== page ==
Moonrise - Full moons are more interestin near the horizon.


Been spending a lot of time on here!
Jul 30, 2010
Reaction score
Can others edit my Photos
Photos OK to edit
There have been many shots recently of full moons. However, I find these, once the novelty of being able to do it wears off, somewhat boring. So I've been trying to get more interesting shots. This is one I shot on the shores of Lake St-Louis in Montreal.


I'll post another shortly.
Last edited:
I agree wholeheartedly. Thi is one I shot acouple of years ago. Unfortunately there is motion blur. Have not had another opportunity to try again.
As promised, another moonrise. This is from the lookout on Mount Royal in Montreal.

Nothing to eat up there. We usually find them comfortably ensconed in one of the drinking establishments. ;)
The first one, the moon isn't round. I'm going to assume thats from post processing?
The moon is being distorted by atmospheric refraction. In fact, if you look closely, you'll see that the top of the moon is showing a little "hat" due to the atmosphere being somewhat inhomogeneous. So dakkon76 is perfectly correct.

@paigew: the image is a crop from a 200mm focal length mounted on a 1.6x crop body, giving an equivalent of 320mm in 35mm terms. Besides, this is an illustration of the "Moon illusion" effect, when we see the moon as much bigger when we can compare it to objects that we are familiar with.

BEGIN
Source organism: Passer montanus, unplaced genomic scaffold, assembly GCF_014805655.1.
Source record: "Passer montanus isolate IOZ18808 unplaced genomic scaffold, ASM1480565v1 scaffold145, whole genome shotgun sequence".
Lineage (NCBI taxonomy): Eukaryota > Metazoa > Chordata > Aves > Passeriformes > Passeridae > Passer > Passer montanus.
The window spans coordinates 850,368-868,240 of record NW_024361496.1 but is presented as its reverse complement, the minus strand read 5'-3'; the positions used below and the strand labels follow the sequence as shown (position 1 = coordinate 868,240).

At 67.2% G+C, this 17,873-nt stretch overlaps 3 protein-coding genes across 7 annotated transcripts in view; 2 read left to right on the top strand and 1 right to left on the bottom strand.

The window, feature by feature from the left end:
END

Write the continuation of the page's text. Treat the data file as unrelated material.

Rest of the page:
@Bossy: no post-processing, other than some curves on the exposure, and some sharpening. It's really impressive when it is just clearing the horizon, and at that time it is also distorted the most by atmospheric refraction.
For all who want to shoot the moon (or the sun) at the horizon, either rising or setting, there is a really neat app here: The Photographer's Ephemeris | Plan your shoot which allows you to see the time of rise and set, and more importantly, can show you the angles (well, the point on the horizon) where the rising or setting will take place. By moving the little marker icon, you can see where you need to position yourself to get something interesting on the horizon to be near the moon or sun when they rise or set.

Another point to remember, is that if you shoot the moon rising just before or at full moon, the moon luminosity will be not very different from the light on the land, so you will get both with a single exposure. If you shoot the moon rising past full phase, the land will be in darkness, and unless you have something well lit up, the brightness difference between the moon and the foreground will mean that either the moon is overexposed, or the foreground is essentially black. So timing is important to get a good image.
Both images are excellent

I have some doubt: is moon perfectly spherical?
In the city moon image, one part of the moon( that is near to the building) appear to be more flat; is this so?

Regards :D

Most reactions

New Topics